Rob Catalano writes on recognition, engagement, alignment and forward-thinking methods for helping organisations focus on employees to drive business success. Rob is a Certified Recognition Professional (CRP) and a popular speaker on the HR circuit, having presented on best practices and trends in over 30 cities. His writings include a ‘wisdom of crowds’ approach leveraging his work with hundreds of organisations globally.

A few weeks back, I had the pleasure to speak on a webinar with Professor Nick Kemsley, Co- Director of the Henley Business School Centre for HR Excellence on how talent is more ‘consumer-like’ than ever.  Professor Kemsley discussed fascinating research recently conducted around this topic.

It resonated with me because even though I’ve been in the HR space for a decade, I’m a marketer by trade and can appreciate the way we treat consumers and how we SHOULD be treating employees similarly.

Why are employees more like consumers today?

Professor Kemsley discussed main reasons why we should see employees as consumers:

  1. Rise in portfolio thinking – employees are thinking long-term and building a portfolio for future positions. Gone are the days that employees are joining companies for life.
  2. Low barriers to switching – LinkedIn’s advent of socially recruiting the passive candidate has made it easier for employees and employers to find each other. Crossing borders isn’t an issue either as it is much easier to relocate these days.
  3. Skills Shortage – employers are getting more aggressive at poaching your employees – talent is where smart companies are investing to grow a successful business. Start with who, then what.
  4. Personal brand equity – people wear brand name clothing and drive cars as a status symbol in many cases. The employee résumé or current logo beside their profile is important for their personal brands, and landing that next gig.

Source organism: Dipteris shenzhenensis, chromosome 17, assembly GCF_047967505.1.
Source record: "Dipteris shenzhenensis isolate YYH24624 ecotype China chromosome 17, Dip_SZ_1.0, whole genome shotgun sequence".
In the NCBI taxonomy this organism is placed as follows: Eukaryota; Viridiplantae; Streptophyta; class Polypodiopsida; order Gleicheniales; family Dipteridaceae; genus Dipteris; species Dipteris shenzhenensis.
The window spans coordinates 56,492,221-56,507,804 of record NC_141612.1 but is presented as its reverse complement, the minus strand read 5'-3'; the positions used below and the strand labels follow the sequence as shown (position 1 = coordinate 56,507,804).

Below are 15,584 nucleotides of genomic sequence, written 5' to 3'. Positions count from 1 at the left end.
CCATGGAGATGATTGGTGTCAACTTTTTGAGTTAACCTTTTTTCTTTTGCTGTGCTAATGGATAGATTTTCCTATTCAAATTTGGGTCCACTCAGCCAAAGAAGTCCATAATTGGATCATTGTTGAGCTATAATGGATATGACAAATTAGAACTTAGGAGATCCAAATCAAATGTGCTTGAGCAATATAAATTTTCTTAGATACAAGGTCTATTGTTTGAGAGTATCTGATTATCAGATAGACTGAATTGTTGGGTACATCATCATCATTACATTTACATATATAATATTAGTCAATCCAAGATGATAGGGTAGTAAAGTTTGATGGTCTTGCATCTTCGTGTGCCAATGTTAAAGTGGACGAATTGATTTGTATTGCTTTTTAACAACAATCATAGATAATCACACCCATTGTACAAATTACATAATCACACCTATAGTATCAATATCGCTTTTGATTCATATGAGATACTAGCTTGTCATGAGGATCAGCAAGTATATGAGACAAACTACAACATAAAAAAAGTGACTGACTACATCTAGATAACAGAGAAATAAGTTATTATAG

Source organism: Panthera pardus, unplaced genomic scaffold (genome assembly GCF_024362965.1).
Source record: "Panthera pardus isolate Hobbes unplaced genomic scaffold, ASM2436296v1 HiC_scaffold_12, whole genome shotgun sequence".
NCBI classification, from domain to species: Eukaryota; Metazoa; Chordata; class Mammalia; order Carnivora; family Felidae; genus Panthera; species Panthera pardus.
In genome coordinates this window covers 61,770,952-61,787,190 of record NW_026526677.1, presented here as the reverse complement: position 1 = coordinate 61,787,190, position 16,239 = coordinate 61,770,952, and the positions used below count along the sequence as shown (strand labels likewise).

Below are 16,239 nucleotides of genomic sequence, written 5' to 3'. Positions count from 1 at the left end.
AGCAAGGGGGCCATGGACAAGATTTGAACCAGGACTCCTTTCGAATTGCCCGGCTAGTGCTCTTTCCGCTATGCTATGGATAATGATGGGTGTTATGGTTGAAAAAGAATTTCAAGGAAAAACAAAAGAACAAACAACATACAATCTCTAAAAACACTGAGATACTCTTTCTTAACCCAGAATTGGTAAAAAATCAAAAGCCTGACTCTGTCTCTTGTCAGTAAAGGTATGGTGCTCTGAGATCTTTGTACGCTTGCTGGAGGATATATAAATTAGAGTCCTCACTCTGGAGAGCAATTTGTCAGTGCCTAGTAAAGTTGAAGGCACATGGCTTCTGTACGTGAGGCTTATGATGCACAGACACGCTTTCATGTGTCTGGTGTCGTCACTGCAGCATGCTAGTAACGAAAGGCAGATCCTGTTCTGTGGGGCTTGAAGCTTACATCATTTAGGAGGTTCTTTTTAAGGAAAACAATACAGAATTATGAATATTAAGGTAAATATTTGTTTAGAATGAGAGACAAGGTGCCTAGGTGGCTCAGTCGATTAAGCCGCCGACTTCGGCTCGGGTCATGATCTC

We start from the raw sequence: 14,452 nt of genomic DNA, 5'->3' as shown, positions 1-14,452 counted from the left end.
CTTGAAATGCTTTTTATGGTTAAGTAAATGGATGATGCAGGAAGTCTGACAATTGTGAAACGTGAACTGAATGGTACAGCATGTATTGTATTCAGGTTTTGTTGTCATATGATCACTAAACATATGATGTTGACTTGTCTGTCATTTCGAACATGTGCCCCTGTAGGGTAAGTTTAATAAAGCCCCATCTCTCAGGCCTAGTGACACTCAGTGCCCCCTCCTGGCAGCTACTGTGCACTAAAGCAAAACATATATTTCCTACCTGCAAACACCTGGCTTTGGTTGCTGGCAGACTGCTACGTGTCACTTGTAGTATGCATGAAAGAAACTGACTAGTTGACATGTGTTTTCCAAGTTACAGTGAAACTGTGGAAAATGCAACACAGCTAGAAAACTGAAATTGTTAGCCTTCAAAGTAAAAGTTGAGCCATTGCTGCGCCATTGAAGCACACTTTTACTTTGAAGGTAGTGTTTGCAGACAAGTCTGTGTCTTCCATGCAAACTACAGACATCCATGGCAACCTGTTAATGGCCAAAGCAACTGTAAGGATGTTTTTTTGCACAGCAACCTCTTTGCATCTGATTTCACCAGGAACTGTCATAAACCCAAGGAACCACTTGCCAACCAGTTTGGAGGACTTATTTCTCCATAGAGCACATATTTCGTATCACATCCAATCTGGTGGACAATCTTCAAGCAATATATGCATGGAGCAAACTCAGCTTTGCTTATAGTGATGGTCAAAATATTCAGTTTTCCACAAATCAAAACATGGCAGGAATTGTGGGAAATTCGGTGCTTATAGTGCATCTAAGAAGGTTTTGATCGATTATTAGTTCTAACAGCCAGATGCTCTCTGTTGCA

5. Changing attitudes to work and needs – for some consumers, the products they associate themselves is more than the product, it’s an aligned purpose or belief of the brand. Employees want more than a job, they want a calling that aligns with organisational purpose and will get paid less for it.

This is important because we have to change our approach to employee engagement and retention to impact a new type of employee in a new work environment. Ask yourself if you’re really engaging with the NEEDS of the new employee? 

What can your company do about it?

Even though we say employees are our most important assets, it’s clear that we invest much more in customers than employees. Gartner forecasts by 2018 the investment globally in Human Capital Management systems versus Customer Relationship Management systems will be $11B and $41B, respectively. Four times less. The mindset needs to change.

Five things to consider changing in your approach to engage these new ‘consumers’ are:

  1. Look outwards – change your HR approach to look outwards towards the employee, not inwards towards ‘Core HR’. Ask yourself how many major initiatives in the last three years were really providing value to employees, versus value predominantly to your HR department (yes, that recent HRIS implementation, too).
  2. Get transformational, not transactional – if your engagement practices are a set of activities or targets as a result of a survey, then it is reactive and transactional. To be transformational there needs to be a deep belief in the power of people to contribute and that employees are integral to deliver business strategy.
  3. Your strategy must impact employees daily – consumers are fickle and expect great products and service, instantly. Your annual initiatives and programmes won’t work. Employees work in days and hours, not quarters or years.  
  4. Engage managers – managers often get overlooked, but they’re employees too. Too often, they’re not ready for management and don’t have the skill set or experience. Make managers part of the process of developing the strategy and enacting it with employees.  Managers have more impact on changing the organisation positively than leaders or executives.
  5. Get ‘employee-specific’ – ‘one size fits all’ doesn’t work for consumers and it won’t for employees either.  Think about the time you’re being mass-marketed to and you ignore it – your employees are no different.  There needs to be a genuine interest in the individual employee.

We have a lot to learn from how we approach consumers in a sales and marketing sense to how we should be listening to and understanding employees. It’s frequent and personal employee dialogue that will make a difference, not the broad-based approach.

As a consumer, you only really pay attention to messages that are relevant to you.

Ask if your current approach is capturing employee attention?